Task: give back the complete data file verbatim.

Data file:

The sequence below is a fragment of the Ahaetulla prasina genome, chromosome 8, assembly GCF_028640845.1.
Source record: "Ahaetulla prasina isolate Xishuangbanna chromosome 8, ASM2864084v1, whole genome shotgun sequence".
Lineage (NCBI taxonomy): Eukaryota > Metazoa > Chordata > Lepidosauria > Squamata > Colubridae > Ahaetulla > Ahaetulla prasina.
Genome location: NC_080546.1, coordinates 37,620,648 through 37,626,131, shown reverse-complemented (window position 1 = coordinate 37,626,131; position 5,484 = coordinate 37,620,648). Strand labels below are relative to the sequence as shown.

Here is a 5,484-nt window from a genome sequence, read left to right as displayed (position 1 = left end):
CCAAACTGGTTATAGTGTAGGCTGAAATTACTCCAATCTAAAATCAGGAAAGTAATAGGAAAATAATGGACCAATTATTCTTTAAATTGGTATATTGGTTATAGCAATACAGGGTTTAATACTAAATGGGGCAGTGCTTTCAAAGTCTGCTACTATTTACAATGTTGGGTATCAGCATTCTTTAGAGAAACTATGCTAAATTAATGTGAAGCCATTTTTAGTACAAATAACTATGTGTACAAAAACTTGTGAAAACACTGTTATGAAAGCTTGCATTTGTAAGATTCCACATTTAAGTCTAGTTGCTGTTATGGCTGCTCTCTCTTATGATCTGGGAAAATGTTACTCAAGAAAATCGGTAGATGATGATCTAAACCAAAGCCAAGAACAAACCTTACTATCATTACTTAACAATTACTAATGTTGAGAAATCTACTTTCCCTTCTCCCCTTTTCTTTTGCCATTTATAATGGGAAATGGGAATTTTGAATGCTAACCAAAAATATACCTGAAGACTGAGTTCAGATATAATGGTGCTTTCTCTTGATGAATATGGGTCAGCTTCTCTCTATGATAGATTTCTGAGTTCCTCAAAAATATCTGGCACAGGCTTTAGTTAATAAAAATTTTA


The sequence below is a fragment of the Ahaetulla prasina genome, chromosome 8, assembly GCF_028640845.1.
Source record: "Ahaetulla prasina isolate Xishuangbanna chromosome 8, ASM2864084v1, whole genome shotgun sequence".
Lineage (NCBI taxonomy): Eukaryota > Metazoa > Chordata > Lepidosauria > Squamata > Colubridae > Ahaetulla > Ahaetulla prasina.
Genome location: NC_080546.1, coordinates 37,620,648 through 37,626,131, shown reverse-complemented (window position 1 = coordinate 37,626,131; position 5,484 = coordinate 37,620,648). Strand labels below are relative to the sequence as shown.

Here is a 5,484-nt window from a genome sequence, read left to right as displayed (position 1 = left end):
CCAAACTGGTTATAGTGTAGGCTGAAATTACTCCAATCTAAAATCAGGAAAGTAATAGGAAAATAATGGACCAATTATTCTTTAAATTGGTATATTGGTTATAGCAATACAGGGTTTAATACTAAATGGGGCAGTGCTTTCAAAGTCTGCTACTATTTACAATGTTGGGTATCAGCATTCTTTAGAGAAACTATGCTAAATTAATGTGAAGCCATTTTTAGTACAAATAACTATGTGTACAAAAACTTGTGAAAACACTGTTATGAAAGCTTGCATTTGTAAGATTCCACATTTAAGTCTAGTTGCTGTTATGGCTGCTCTCTCTTATGATCTGGGAAAATGTTACTCAAGAAAATCGGTAGATGATGATCTAAACCAAAGCCAAGAACAAACCTTACTATCATTACTTAACAATTACTAATGTTGAGAAATCTACTTTCCCTTCTCCCCTTTTCTTTTGCCATTTATAATGGGAAATGGGAATTTTGAATGCTAACCAAAAATATACCTGAAGACTGAGTTCAGATATAATGGTGCTTTCTCTTGATGAATATGGGTCAGCTTCTCTCTATGATAGATTTCTGAGTTCCTCAAAAATATCTGGCACAGGCTTTAGTTAATAAAAATTTTA